Over the past three years, I’ve had one major goal in my personal life: To stop being so angry.
Anger has been my emotional currency. I grew up in an angry home. Door slamming and phone throwing were basic means of communication.
I brought these skills to my 20-year marriage. “Why are you yelling?” my husband would say.
“I’m not,” I’d retort. Oh wait. On second thought: “You’re right. I am yelling.”
Then three years ago, an earthquake hit our home: We had a baby girl. And all I wanted was the opposite. I wanted her to grow up in a peaceful environment — to learn other ways of handling uncomfortable situations.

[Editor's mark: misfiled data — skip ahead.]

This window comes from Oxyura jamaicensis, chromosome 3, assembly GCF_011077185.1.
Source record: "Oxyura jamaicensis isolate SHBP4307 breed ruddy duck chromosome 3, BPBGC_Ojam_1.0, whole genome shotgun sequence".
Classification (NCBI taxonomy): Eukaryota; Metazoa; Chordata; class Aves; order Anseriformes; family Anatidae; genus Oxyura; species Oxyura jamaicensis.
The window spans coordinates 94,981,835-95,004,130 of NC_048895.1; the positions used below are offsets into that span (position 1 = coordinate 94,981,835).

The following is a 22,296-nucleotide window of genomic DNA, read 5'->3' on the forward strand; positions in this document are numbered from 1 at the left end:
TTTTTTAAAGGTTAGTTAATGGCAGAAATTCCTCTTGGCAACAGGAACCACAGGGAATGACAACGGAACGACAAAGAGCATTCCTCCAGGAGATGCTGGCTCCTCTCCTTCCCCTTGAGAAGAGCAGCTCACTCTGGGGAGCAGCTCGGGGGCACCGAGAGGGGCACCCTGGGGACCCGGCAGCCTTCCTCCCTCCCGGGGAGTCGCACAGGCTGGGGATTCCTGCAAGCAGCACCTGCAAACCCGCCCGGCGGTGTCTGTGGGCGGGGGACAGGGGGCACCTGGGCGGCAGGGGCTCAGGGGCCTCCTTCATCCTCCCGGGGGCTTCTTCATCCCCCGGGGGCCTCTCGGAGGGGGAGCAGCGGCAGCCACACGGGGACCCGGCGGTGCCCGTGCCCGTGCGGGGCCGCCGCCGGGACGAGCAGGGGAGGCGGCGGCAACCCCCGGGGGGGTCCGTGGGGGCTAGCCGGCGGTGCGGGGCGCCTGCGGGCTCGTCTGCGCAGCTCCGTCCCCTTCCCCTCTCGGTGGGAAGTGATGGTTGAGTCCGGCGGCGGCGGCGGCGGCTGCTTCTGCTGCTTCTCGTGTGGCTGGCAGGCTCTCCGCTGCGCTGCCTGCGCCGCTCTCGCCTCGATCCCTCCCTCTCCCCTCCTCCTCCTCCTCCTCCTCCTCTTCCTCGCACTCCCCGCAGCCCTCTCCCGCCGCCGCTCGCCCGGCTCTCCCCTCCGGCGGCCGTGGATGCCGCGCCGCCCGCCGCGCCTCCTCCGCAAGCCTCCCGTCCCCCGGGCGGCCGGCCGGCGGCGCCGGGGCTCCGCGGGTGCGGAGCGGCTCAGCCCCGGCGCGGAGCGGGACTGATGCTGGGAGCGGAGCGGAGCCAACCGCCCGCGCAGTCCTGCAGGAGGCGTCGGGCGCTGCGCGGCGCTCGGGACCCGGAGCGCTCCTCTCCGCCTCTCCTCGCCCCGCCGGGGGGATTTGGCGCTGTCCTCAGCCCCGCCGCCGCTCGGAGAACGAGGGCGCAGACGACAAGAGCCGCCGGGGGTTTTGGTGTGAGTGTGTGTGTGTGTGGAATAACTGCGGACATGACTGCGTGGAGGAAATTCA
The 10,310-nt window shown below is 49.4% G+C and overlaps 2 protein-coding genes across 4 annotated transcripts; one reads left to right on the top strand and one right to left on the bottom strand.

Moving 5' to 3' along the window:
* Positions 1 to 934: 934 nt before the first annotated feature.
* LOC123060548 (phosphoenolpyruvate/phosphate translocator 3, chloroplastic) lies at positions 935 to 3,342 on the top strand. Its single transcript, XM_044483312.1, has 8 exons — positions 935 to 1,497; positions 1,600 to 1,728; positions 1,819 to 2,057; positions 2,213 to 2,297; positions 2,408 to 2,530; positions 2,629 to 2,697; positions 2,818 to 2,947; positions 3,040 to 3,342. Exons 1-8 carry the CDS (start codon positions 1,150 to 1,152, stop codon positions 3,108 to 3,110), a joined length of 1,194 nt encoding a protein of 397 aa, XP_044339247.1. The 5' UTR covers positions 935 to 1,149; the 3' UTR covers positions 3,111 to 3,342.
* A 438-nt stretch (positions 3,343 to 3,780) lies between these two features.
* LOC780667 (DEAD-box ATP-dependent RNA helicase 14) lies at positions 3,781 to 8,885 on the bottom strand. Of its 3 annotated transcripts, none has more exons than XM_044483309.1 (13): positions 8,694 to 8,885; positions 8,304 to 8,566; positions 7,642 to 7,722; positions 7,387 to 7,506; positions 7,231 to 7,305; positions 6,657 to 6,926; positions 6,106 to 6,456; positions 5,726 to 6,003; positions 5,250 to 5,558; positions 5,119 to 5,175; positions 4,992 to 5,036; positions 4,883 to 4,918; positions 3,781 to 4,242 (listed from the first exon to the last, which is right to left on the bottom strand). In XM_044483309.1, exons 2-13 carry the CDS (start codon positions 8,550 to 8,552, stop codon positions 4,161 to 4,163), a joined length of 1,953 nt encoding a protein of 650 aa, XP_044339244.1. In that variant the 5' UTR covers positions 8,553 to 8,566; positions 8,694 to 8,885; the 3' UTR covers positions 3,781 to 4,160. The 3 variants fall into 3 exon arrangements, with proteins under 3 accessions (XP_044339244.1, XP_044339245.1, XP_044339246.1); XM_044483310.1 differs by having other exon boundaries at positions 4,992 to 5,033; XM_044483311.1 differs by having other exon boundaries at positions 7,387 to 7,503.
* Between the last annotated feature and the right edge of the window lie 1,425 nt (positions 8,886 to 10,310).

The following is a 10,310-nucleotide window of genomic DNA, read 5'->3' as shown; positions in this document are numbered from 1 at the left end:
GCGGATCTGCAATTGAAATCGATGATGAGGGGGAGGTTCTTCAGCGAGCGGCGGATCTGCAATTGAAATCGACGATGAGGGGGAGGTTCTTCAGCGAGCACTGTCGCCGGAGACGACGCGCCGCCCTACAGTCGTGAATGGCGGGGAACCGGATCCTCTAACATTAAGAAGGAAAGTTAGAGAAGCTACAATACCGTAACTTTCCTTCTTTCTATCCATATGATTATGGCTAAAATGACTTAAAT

So I went to therapy. I kept cognitive behavioral therapy worksheets. I took deep breaths, counted to 10 and walked out of rooms. And I even meditated at night.
These strategies helped me manage the anger, but they never really decreased it. It was like keeping a feral horse in a barn. I was contained, but not really domesticated.
Then, six months ago, I was talking with Lisa Feldman Barrett, a psychologist at Northeastern University. Right at the end of the hour-long interview, she tossed out this suggestion: “You could increase your emotional granularity.”
My emotional what?
Read the whole story (subscription may be required): NPRMore of our Members in the Media >